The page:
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After the "Social Meaning Turn": Implications for Research Design and Methods of Proof in Contemporary Criminal Law Policy Analysis

Bernard E. Harcourt
Law & Society Review
Vol. 34, No. 1 (2000), pp. 179-211
Published by: Wiley on behalf of the Law and Society Association
DOI: 10.2307/3115120
Stable URL: http://www.jstor.org/stable/3115120
Page Count: 33
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After the "Social Meaning Turn": Implications for Research Design and Methods of Proof in Contemporary Criminal Law Policy Analysis
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Abstract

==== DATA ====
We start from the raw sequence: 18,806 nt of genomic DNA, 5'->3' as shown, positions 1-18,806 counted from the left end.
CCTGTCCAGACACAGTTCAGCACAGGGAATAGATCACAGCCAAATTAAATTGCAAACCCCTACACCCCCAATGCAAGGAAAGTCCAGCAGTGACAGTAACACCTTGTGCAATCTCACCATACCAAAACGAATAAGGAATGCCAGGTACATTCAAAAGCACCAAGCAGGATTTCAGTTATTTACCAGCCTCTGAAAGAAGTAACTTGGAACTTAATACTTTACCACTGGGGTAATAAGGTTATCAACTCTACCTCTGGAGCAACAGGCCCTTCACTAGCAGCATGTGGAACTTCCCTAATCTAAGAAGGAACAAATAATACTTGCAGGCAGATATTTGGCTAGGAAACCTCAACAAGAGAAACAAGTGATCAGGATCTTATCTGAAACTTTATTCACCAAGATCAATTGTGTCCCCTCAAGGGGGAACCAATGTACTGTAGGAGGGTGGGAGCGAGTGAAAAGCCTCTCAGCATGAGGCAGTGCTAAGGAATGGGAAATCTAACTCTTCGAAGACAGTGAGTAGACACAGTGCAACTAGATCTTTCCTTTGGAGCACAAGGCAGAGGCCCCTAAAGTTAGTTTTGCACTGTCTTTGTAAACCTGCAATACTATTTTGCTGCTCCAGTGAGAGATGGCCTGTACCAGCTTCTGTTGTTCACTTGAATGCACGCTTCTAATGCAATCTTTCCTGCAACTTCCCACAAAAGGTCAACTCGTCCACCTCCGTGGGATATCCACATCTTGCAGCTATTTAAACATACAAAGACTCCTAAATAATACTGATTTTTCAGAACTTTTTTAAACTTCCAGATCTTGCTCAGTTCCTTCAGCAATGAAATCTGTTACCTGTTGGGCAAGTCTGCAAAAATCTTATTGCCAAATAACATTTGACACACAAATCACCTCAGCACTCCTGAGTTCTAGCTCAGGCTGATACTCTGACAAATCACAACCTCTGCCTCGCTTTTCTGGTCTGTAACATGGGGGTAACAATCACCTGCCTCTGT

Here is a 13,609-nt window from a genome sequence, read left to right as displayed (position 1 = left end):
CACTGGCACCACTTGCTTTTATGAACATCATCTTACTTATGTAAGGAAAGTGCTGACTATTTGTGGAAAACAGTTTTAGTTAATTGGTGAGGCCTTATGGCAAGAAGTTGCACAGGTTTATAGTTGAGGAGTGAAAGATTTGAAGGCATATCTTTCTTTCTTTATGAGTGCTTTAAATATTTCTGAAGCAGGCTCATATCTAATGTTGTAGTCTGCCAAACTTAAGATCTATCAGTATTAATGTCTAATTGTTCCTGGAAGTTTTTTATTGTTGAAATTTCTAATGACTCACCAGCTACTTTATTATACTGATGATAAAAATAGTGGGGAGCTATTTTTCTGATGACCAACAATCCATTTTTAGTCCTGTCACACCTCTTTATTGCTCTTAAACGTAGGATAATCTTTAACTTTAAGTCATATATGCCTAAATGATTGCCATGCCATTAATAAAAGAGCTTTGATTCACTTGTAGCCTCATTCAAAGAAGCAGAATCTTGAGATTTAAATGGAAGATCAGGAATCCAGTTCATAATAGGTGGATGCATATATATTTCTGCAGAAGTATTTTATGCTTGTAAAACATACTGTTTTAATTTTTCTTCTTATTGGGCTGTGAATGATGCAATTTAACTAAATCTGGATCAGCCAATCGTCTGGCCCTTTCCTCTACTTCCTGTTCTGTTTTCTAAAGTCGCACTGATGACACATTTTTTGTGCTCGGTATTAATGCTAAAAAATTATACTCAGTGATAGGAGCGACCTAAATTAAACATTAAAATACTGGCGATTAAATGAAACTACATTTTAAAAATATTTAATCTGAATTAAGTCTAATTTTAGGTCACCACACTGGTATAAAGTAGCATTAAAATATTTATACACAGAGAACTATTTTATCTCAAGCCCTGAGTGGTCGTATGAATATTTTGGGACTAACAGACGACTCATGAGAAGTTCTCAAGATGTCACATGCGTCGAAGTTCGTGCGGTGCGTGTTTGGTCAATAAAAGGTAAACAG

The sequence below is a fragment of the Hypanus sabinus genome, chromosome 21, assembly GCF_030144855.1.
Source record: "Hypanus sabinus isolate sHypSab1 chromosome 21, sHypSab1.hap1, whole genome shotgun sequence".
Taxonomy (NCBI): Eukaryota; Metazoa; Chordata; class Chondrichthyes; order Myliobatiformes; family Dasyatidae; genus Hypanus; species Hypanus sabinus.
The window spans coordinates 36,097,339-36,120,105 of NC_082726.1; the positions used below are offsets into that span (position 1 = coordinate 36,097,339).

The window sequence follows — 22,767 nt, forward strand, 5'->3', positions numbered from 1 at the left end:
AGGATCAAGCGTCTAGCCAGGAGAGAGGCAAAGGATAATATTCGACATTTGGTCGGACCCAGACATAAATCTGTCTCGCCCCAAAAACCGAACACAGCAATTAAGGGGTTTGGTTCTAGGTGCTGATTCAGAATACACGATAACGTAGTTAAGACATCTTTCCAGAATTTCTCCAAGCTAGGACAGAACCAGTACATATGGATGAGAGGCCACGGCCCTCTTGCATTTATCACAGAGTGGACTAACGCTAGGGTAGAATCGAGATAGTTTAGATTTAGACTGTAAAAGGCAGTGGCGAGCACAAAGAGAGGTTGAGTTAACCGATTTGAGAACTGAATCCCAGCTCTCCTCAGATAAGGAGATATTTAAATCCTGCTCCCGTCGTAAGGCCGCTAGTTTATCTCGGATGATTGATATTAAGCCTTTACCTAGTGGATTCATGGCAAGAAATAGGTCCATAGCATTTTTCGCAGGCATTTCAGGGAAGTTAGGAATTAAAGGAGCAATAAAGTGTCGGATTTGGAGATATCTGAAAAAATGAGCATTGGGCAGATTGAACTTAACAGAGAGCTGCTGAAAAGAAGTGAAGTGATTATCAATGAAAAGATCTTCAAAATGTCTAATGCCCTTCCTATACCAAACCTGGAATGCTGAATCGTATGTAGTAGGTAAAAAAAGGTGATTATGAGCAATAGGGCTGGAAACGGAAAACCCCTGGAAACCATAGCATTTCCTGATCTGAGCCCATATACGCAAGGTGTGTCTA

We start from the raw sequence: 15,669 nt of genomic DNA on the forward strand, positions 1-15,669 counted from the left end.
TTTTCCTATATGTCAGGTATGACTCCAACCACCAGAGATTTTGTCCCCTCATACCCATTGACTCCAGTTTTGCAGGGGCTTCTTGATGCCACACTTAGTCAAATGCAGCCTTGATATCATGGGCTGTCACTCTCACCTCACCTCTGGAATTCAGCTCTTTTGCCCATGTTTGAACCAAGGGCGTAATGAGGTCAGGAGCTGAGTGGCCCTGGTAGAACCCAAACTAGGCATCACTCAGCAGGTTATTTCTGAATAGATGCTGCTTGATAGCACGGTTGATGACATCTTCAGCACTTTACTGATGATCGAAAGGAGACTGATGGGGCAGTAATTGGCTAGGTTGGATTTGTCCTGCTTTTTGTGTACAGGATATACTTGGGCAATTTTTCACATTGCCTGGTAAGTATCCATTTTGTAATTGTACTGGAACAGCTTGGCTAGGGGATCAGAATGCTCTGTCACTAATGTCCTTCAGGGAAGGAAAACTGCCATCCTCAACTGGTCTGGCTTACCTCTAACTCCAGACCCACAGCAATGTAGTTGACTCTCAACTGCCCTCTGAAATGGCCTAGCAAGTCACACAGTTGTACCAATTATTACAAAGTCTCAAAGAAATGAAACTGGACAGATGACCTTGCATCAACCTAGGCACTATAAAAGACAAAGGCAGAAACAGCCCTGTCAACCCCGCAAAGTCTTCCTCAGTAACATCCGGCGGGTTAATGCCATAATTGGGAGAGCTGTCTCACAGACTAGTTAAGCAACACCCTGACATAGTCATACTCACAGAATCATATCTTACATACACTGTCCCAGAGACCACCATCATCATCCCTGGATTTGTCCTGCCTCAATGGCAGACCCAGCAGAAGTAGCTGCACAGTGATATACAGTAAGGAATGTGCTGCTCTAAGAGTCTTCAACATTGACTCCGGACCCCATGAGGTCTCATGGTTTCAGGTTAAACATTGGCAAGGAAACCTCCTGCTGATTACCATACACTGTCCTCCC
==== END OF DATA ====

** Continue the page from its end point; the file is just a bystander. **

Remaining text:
The social norm movement in criminal justice has received a lot of attention in academic and public policy circles. This essay critically examines social norm writings and explores some of the implications for methods of proof and research design in the social sciences. In the process, the essay offers an alternative theoretical approach. This alternative focuses on the multiple ways in which the social meaning of practices (such as juvenile gun possession, gang membership, or disorderly conduct) and the social meaning of policing techniques (such as juvenile snitching policies, youth curfews, or order-maintenance policing) may shape us as contemporary subjects of society. This alternative theoretical approach has its own important implications for methods of proof and research design, and the essay develops these implications into a four-prong research agenda.

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